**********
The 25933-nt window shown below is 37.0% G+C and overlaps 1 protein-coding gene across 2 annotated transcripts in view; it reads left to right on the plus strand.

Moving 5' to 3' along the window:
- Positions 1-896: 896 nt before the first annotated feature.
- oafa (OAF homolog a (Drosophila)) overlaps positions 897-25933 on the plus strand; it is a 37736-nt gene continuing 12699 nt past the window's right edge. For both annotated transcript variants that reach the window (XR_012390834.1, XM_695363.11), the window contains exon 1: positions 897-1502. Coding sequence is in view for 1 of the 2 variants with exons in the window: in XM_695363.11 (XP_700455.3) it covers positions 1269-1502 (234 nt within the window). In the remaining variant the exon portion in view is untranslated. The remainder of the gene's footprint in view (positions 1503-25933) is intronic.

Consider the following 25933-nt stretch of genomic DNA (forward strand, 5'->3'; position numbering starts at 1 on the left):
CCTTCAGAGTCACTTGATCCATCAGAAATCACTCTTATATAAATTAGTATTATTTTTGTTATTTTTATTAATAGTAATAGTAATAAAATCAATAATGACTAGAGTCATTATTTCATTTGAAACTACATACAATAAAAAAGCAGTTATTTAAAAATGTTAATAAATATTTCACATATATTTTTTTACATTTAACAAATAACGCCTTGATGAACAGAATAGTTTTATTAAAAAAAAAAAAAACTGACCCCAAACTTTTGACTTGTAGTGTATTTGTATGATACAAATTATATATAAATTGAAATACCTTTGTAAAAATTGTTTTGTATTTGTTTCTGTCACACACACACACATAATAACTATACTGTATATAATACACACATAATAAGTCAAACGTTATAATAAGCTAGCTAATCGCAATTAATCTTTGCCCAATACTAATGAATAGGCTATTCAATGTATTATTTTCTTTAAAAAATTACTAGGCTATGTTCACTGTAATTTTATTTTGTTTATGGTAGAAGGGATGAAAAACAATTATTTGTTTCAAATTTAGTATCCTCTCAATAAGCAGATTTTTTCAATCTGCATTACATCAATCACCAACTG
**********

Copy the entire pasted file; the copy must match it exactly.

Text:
The 25933-nt window shown below is 37.0% G+C and overlaps 1 protein-coding gene across 2 annotated transcripts in view; it reads left to right on the plus strand.

Moving 5' to 3' along the window:
- Positions 1-896: 896 nt before the first annotated feature.
- oafa (OAF homolog a (Drosophila)) overlaps positions 897-25933 on the plus strand; it is a 37736-nt gene continuing 12699 nt past the window's right edge. For both annotated transcript variants that reach the window (XR_012390834.1, XM_695363.11), the window contains exon 1: positions 897-1502. Coding sequence is in view for 1 of the 2 variants with exons in the window: in XM_695363.11 (XP_700455.3) it covers positions 1269-1502 (234 nt within the window). In the remaining variant the exon portion in view is untranslated. The remainder of the gene's footprint in view (positions 1503-25933) is intronic.

Consider the following 25933-nt stretch of genomic DNA (forward strand, 5'->3'; position numbering starts at 1 on the left):
CCTTCAGAGTCACTTGATCCATCAGAAATCACTCTTATATAAATTAGTATTATTTTTGTTATTTTTATTAATAGTAATAGTAATAAAATCAATAATGACTAGAGTCATTATTTCATTTGAAACTACATACAATAAAAAAGCAGTTATTTAAAAATGTTAATAAATATTTCACATATATTTTTTTACATTTAACAAATAACGCCTTGATGAACAGAATAGTTTTATTAAAAAAAAAAAAAACTGACCCCAAACTTTTGACTTGTAGTGTATTTGTATGATACAAATTATATATAAATTGAAATACCTTTGTAAAAATTGTTTTGTATTTGTTTCTGTCACACACACACACATAATAACTATACTGTATATAATACACACATAATAAGTCAAACGTTATAATAAGCTAGCTAATCGCAATTAATCTTTGCCCAATACTAATGAATAGGCTATTCAATGTATTATTTTCTTTAAAAAATTACTAGGCTATGTTCACTGTAATTTTATTTTGTTTATGGTAGAAGGGATGAAAAACAATTATTTGTTTCAAATTTAGTATCCTCTCAATAAGCAGATTTTTTCAATCTGCATTACATCAATCACCAACTG